This week the House and Senate approved a joint budget for the 2016-2017 fiscal years. As passed, the state would have an ending balance of $32 million for 2016 and $112 million in 2017. When including the year-to-date shortfalls, the ending balances are $6 million in 2016 and $86 million in 2017. That assumes we meet revenue expectations the next four months and the Legislature does not fulfill its constitutional obligation to equitably fund schools as the court ordered. This is a far cry from the $470 million ending balance required by law.
Some positive items in the budget include:
Preventing the state from privatizing Osawatomie and Larned State Hospitals and providing additional funding for staff.
Keeping the Children’s Initiative Fund out of the state general fund and in a separate fund where it can be better protected.
Restoring funding for local safety net health clinics to 2016 levels rather than cutting them.
Restoring a debt service limitation of 19% on the State Highway Fund rather than the unlimited bonding allowed last session.
Because the budget spends more than we take in, more cuts and transfers had to be made, including:
Giving the Governor the option to not make the remaining state’s KPERS payments for this fiscal year. The cap is $100 million. Should this KPERS committed money be diverted to plug the budget shortfall, the Governor is required to pay back this money by September 30 – with interest. However, due to the budget shortfall the money will likely be taken from KDOT. We have a responsibility to honor our financial commitment to state employees. Unfortunately this provision continues to negate this obligation.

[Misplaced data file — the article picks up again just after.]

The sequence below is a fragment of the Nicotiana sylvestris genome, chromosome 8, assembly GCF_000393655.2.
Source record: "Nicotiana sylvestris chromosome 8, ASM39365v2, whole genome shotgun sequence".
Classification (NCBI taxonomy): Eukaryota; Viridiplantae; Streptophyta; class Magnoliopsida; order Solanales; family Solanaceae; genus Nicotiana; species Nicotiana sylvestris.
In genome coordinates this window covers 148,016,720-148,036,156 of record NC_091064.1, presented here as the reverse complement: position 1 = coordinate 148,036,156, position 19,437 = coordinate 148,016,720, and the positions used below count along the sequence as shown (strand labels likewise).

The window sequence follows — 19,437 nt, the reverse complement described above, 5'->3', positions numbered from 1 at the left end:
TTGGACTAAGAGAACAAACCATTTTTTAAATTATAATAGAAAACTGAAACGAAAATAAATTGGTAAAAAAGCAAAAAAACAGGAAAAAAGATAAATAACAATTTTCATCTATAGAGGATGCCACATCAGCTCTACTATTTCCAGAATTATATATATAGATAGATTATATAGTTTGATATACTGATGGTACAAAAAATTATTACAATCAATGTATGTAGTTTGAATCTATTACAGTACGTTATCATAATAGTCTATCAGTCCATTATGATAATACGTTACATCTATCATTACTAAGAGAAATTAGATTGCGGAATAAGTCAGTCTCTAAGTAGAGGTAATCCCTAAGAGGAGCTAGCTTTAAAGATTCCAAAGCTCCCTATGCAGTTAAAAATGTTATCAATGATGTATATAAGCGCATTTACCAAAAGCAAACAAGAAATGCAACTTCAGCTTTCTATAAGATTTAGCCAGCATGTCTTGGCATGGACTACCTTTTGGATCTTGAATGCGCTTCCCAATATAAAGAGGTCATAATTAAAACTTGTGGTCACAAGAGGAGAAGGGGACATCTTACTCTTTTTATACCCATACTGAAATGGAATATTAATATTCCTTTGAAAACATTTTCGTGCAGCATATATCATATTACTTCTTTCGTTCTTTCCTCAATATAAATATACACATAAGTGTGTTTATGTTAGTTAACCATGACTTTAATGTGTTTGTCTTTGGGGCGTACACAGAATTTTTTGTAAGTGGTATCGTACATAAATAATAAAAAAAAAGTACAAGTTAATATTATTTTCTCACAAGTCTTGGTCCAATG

Removing protections for the Parents as Teachers program which will likely make it income means tested, removing families from the program.
Increasing the amount of money that can be borrowed through bonding based on the state general fund budget to 4%.
Selling off our Kansas Bioscience Authority assets.
I voted “no” on this budget as it does nothing to move Kansas forward. We have blown the checking account, drained our savings, emptied the kids’ piggy bank, and now we’re maxing out the credit cards. No well-managed business would run its affairs this way, and the state shouldn’t, either.